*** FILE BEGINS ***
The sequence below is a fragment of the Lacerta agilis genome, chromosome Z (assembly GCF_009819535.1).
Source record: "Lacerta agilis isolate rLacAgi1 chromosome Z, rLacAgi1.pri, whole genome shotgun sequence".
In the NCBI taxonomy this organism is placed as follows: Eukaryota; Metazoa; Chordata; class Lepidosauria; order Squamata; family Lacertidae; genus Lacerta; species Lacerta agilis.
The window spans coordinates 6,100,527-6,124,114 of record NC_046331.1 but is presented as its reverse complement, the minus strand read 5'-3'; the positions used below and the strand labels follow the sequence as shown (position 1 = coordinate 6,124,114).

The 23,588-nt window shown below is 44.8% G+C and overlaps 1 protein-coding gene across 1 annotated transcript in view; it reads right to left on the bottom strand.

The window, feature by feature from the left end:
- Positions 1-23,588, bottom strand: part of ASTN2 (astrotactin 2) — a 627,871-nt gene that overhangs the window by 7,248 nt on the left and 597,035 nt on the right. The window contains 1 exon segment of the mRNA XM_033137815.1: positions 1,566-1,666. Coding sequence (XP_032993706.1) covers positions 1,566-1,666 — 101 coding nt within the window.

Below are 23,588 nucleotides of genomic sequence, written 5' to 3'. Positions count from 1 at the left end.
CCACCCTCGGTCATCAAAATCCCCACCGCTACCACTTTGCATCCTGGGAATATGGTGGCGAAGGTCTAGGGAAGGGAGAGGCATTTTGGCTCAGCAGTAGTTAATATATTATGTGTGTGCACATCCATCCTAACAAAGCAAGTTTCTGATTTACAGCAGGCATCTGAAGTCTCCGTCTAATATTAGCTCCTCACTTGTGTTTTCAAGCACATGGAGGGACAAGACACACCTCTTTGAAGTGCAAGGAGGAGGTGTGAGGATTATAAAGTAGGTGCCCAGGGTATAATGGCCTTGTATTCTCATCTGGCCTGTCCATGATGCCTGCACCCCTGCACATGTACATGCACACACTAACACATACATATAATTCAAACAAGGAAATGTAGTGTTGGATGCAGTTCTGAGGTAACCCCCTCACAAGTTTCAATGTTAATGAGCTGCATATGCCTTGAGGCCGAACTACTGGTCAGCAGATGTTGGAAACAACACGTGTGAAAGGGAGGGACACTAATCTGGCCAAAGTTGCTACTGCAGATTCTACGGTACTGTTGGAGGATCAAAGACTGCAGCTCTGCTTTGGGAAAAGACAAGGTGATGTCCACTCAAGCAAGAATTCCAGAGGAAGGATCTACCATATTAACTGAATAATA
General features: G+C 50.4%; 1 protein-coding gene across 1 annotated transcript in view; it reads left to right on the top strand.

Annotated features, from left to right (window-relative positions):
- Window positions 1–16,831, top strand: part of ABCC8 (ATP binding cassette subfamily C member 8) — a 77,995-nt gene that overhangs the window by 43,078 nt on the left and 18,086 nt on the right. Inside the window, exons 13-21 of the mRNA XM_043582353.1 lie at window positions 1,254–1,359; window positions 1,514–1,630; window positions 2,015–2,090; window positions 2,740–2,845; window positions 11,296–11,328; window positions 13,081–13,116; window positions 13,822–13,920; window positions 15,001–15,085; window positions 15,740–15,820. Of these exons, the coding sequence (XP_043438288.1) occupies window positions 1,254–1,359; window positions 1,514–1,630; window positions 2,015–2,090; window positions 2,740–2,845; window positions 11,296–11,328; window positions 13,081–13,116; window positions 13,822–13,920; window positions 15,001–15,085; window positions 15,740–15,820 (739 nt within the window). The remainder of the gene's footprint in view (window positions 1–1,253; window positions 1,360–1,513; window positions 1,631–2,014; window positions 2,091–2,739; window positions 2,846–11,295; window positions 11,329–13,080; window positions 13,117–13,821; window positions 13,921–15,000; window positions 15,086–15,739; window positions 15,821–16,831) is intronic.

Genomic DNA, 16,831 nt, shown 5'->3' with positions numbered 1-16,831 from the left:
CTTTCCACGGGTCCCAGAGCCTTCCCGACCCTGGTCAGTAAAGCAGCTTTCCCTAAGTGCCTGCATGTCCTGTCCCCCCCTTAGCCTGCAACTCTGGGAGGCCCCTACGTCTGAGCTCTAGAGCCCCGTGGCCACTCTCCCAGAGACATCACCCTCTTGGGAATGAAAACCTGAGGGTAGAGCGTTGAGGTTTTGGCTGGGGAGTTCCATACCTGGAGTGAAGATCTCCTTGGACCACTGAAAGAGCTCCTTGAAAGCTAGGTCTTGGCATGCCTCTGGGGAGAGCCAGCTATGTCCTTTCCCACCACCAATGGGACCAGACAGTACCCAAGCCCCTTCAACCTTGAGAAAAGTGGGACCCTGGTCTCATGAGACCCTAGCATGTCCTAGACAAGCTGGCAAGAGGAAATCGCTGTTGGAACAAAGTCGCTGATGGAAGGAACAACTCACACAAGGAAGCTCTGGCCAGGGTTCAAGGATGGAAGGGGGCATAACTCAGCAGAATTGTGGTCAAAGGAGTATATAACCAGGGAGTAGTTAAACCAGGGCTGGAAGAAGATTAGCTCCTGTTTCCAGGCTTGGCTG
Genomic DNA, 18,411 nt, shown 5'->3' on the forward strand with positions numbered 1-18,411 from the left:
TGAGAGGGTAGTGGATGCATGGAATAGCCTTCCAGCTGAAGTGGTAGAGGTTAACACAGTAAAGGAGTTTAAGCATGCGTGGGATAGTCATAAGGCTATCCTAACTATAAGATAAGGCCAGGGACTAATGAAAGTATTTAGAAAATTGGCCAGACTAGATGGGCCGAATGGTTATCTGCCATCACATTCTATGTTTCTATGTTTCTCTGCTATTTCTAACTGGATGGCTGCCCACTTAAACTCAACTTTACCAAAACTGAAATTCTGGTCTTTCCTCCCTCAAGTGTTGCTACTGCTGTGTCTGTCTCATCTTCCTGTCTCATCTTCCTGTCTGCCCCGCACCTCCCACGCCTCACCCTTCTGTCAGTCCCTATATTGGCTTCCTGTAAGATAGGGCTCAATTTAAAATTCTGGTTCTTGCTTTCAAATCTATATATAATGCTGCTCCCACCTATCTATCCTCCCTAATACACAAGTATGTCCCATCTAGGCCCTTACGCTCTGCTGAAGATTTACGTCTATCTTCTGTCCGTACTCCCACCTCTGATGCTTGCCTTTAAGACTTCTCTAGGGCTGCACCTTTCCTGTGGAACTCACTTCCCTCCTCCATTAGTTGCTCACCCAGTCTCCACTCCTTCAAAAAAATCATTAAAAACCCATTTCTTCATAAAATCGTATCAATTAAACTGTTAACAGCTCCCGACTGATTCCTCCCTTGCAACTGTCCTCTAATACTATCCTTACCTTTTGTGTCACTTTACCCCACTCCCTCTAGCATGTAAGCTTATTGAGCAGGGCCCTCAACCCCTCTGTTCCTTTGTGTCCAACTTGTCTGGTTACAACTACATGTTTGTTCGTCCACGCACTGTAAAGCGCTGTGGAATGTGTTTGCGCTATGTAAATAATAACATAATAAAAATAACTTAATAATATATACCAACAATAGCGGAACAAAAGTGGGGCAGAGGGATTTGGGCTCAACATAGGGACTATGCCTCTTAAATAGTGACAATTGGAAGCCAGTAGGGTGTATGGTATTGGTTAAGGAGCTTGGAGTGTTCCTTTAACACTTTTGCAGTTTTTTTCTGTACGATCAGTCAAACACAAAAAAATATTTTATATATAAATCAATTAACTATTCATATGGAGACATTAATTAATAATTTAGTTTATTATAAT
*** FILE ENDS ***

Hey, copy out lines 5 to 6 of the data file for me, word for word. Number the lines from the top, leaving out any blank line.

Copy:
The 23,588-nt window shown below is 44.8% G+C and overlaps 1 protein-coding gene across 1 annotated transcript in view; it reads right to left on the bottom strand.

The window, feature by feature from the left end: